HOME > Feature Articles > The Path of Musashi By Antony Cummins

I am attempting to walk the same path as Miyamoto Musashi. Not the ethical path of his philosophy as outlined in his scroll Dokkodo, the way of walking alone – albeit that is a noble one – instead I wish to follow him by engaging in 60 bouts of Japanese swordsmanship. So far I have achieved only one and I lost.

Over a year ago I uploaded a video on my Samurai and Ninja History Youtube channel, declaring that I would like to live spar with anyone who had a Japanese koryu certificate. To date only one man so far came forward who was both a koryū practitioner and a kendoka. We engaged in four bouts, two of which I lost, unfortunately it was the first two, which means I would have died if it would have been real, making it a short end to my warrior journey. Luckily, we used fully padded gear and I can continue on my way.

But why do this test, what qualifications do I have? As to koryu qualifications, I have none. No official ones so to speak, however as to the reason to perform these tests, the answer to that is to help discover just what really works in sword combat and what does not. To strip back the centuries of tradition that have brought about static movement and possible impractical skills. Koryu swordsmanship is a real treasure, but it is a treasure box which has been at the bottom of the sea for centuries, collecting barnacles, becoming encrusted in ritual and dogma. My hope is to set the treasure inside free and bring to life those skills which have been passed on for generations and to eventually build a reality based curriculum for kenjutsu.


To start with I wanted to find the oldest Japanese swordsmanship to date, but with one stipulation, it has to be identifiable swordsmanship described by a real person from the past. The reason for this is that it does not take much research to understand that Japanese swordsmanship, no matter what school, appears to have changed or gone through various changes since its inception by the founder. In fact, this is a drastic problem for the koryu community. Most people consider that the swordsmanship they perform is as old as the school itself, but after a little scrutiny, that opinion changes and we see that koryu schools are actually an amalgamation of many changes which have occurred down the centuries. This search for an old description of swordsmanship resulted in a focus on the Yagyu Shinkage Ryu Emokuroku, the famous picture scroll drawn by Yagyu Muneyoshi. The illustrations themselves are old, maybe 1606, but the accompanying descriptions were written by Matsudaira Nobusada in 1707. This was a great place to start.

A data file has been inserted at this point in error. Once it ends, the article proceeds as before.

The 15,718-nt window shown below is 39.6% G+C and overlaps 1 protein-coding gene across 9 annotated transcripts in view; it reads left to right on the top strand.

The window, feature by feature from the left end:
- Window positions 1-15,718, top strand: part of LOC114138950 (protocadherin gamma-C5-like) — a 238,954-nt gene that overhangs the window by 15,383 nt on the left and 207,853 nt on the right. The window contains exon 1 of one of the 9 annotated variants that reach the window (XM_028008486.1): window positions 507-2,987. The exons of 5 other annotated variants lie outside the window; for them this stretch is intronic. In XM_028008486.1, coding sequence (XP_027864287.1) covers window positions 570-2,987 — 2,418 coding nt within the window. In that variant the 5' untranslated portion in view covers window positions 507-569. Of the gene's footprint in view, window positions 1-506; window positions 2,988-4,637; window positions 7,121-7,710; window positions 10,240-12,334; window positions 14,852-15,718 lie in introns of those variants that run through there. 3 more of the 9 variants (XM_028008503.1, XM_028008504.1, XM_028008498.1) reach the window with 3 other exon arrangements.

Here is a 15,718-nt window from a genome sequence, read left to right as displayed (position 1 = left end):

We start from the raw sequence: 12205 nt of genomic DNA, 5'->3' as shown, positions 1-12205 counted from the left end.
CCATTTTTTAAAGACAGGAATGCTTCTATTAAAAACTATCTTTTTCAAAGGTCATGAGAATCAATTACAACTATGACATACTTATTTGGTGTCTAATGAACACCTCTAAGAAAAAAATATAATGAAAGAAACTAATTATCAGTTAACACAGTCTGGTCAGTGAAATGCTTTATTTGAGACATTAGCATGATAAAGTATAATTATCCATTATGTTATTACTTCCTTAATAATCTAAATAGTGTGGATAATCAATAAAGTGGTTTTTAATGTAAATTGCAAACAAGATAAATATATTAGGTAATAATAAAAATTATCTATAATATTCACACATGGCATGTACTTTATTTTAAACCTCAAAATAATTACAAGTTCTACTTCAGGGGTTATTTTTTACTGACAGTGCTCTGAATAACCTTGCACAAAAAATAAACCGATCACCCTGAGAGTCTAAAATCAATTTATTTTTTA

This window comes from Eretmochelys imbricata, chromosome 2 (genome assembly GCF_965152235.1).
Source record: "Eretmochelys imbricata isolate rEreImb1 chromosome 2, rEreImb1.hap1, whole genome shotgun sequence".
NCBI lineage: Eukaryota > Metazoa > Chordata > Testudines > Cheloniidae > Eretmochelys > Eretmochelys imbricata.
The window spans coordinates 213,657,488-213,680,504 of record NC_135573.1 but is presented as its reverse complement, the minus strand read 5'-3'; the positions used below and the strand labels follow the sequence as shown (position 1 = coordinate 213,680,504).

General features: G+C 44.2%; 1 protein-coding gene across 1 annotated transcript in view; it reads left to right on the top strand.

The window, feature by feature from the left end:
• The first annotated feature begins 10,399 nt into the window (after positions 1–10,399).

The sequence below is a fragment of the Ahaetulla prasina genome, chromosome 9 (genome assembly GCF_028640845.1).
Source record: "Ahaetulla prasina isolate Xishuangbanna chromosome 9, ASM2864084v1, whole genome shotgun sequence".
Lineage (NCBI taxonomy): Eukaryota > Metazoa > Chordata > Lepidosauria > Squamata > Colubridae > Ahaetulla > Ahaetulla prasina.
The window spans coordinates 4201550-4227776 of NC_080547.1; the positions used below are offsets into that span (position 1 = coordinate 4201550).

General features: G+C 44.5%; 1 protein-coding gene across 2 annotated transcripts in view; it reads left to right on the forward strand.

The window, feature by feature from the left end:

The next step was to identify which skills to use. Of course, a real student of the school would have been practicing these skills for years, but I had no training partner and had not actively fought in a sparring match for maybe 20 years, being 43 years old at the time of the challenge. Therefore, I resolved to pick the following three skills and try them out on my opponent:


  1. Itto Ryodan
  2. Chotan Ichimi
  3. Tensetsu Ransetsu


In addition to these three I opted to add something which can be found in the Book of Five Rings. That being to stand in gedan and to hit up from below at the tip of the enemy sword to provoke them into action. However, my enemy for the day did not fall for it and maintained their defensives, just like the good practitioner he was.